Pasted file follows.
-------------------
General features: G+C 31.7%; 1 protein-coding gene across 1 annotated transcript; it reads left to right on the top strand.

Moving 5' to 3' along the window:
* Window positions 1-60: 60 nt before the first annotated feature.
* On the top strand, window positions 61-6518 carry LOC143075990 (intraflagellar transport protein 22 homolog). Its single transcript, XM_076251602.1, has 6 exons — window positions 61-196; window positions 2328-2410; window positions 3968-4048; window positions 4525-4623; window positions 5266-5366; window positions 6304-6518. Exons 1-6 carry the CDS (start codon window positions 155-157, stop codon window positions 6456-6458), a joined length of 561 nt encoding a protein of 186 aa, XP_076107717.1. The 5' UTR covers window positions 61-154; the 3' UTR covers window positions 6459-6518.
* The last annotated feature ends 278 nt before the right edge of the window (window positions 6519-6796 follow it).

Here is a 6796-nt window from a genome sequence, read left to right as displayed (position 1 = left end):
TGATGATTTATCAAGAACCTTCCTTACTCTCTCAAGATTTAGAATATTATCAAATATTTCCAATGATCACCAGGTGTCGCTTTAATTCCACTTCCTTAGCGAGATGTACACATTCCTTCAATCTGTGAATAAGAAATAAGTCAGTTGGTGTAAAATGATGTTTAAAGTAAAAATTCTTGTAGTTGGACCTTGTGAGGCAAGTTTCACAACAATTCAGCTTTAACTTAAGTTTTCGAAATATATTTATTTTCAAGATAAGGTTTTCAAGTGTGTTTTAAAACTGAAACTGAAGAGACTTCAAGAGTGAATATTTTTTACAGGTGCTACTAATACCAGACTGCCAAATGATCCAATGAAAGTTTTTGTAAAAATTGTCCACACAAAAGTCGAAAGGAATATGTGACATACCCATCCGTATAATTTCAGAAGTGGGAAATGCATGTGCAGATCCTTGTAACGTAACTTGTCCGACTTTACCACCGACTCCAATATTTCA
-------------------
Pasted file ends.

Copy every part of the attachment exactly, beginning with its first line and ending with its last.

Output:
General features: G+C 31.7%; 1 protein-coding gene across 1 annotated transcript; it reads left to right on the top strand.

Moving 5' to 3' along the window:
* Window positions 1-60: 60 nt before the first annotated feature.
* On the top strand, window positions 61-6518 carry LOC143075990 (intraflagellar transport protein 22 homolog). Its single transcript, XM_076251602.1, has 6 exons — window positions 61-196; window positions 2328-2410; window positions 3968-4048; window positions 4525-4623; window positions 5266-5366; window positions 6304-6518. Exons 1-6 carry the CDS (start codon window positions 155-157, stop codon window positions 6456-6458), a joined length of 561 nt encoding a protein of 186 aa, XP_076107717.1. The 5' UTR covers window positions 61-154; the 3' UTR covers window positions 6459-6518.
* The last annotated feature ends 278 nt before the right edge of the window (window positions 6519-6796 follow it).

Here is a 6796-nt window from a genome sequence, read left to right as displayed (position 1 = left end):
TGATGATTTATCAAGAACCTTCCTTACTCTCTCAAGATTTAGAATATTATCAAATATTTCCAATGATCACCAGGTGTCGCTTTAATTCCACTTCCTTAGCGAGATGTACACATTCCTTCAATCTGTGAATAAGAAATAAGTCAGTTGGTGTAAAATGATGTTTAAAGTAAAAATTCTTGTAGTTGGACCTTGTGAGGCAAGTTTCACAACAATTCAGCTTTAACTTAAGTTTTCGAAATATATTTATTTTCAAGATAAGGTTTTCAAGTGTGTTTTAAAACTGAAACTGAAGAGACTTCAAGAGTGAATATTTTTTACAGGTGCTACTAATACCAGACTGCCAAATGATCCAATGAAAGTTTTTGTAAAAATTGTCCACACAAAAGTCGAAAGGAATATGTGACATACCCATCCGTATAATTTCAGAAGTGGGAAATGCATGTGCAGATCCTTGTAACGTAACTTGTCCGACTTTACCACCGACTCCAATATTTCA